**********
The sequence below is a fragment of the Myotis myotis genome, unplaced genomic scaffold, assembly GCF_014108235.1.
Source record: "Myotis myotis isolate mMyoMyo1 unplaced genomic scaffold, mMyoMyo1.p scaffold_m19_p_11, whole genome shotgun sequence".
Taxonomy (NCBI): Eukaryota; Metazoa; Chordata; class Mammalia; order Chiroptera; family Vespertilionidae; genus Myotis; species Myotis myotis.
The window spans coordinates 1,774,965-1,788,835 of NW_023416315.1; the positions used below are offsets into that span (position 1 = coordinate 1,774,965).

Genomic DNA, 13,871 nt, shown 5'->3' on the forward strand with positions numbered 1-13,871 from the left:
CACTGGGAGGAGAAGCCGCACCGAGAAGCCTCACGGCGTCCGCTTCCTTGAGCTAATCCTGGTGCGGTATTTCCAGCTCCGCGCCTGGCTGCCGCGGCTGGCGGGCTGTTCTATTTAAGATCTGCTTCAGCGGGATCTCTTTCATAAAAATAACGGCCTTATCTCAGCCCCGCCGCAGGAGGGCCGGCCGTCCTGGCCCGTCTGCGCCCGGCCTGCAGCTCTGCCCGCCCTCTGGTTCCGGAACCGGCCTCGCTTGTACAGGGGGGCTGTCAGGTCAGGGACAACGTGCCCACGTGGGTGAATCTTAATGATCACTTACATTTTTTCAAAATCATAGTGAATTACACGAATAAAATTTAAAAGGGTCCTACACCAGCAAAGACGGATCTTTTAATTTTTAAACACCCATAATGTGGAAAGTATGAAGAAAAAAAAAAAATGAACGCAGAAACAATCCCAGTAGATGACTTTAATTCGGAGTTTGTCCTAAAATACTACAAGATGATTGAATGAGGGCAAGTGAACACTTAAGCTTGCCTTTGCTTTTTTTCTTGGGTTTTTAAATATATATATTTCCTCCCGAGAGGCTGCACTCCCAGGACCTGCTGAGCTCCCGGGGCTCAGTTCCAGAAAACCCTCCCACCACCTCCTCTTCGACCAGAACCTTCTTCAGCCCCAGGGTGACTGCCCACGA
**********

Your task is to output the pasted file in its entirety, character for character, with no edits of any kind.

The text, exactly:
The sequence below is a fragment of the Myotis myotis genome, unplaced genomic scaffold, assembly GCF_014108235.1.
Source record: "Myotis myotis isolate mMyoMyo1 unplaced genomic scaffold, mMyoMyo1.p scaffold_m19_p_11, whole genome shotgun sequence".
Taxonomy (NCBI): Eukaryota; Metazoa; Chordata; class Mammalia; order Chiroptera; family Vespertilionidae; genus Myotis; species Myotis myotis.
The window spans coordinates 1,774,965-1,788,835 of NW_023416315.1; the positions used below are offsets into that span (position 1 = coordinate 1,774,965).

Genomic DNA, 13,871 nt, shown 5'->3' on the forward strand with positions numbered 1-13,871 from the left:
CACTGGGAGGAGAAGCCGCACCGAGAAGCCTCACGGCGTCCGCTTCCTTGAGCTAATCCTGGTGCGGTATTTCCAGCTCCGCGCCTGGCTGCCGCGGCTGGCGGGCTGTTCTATTTAAGATCTGCTTCAGCGGGATCTCTTTCATAAAAATAACGGCCTTATCTCAGCCCCGCCGCAGGAGGGCCGGCCGTCCTGGCCCGTCTGCGCCCGGCCTGCAGCTCTGCCCGCCCTCTGGTTCCGGAACCGGCCTCGCTTGTACAGGGGGGCTGTCAGGTCAGGGACAACGTGCCCACGTGGGTGAATCTTAATGATCACTTACATTTTTTCAAAATCATAGTGAATTACACGAATAAAATTTAAAAGGGTCCTACACCAGCAAAGACGGATCTTTTAATTTTTAAACACCCATAATGTGGAAAGTATGAAGAAAAAAAAAAAATGAACGCAGAAACAATCCCAGTAGATGACTTTAATTCGGAGTTTGTCCTAAAATACTACAAGATGATTGAATGAGGGCAAGTGAACACTTAAGCTTGCCTTTGCTTTTTTTCTTGGGTTTTTAAATATATATATTTCCTCCCGAGAGGCTGCACTCCCAGGACCTGCTGAGCTCCCGGGGCTCAGTTCCAGAAAACCCTCCCACCACCTCCTCTTCGACCAGAACCTTCTTCAGCCCCAGGGTGACTGCCCACGA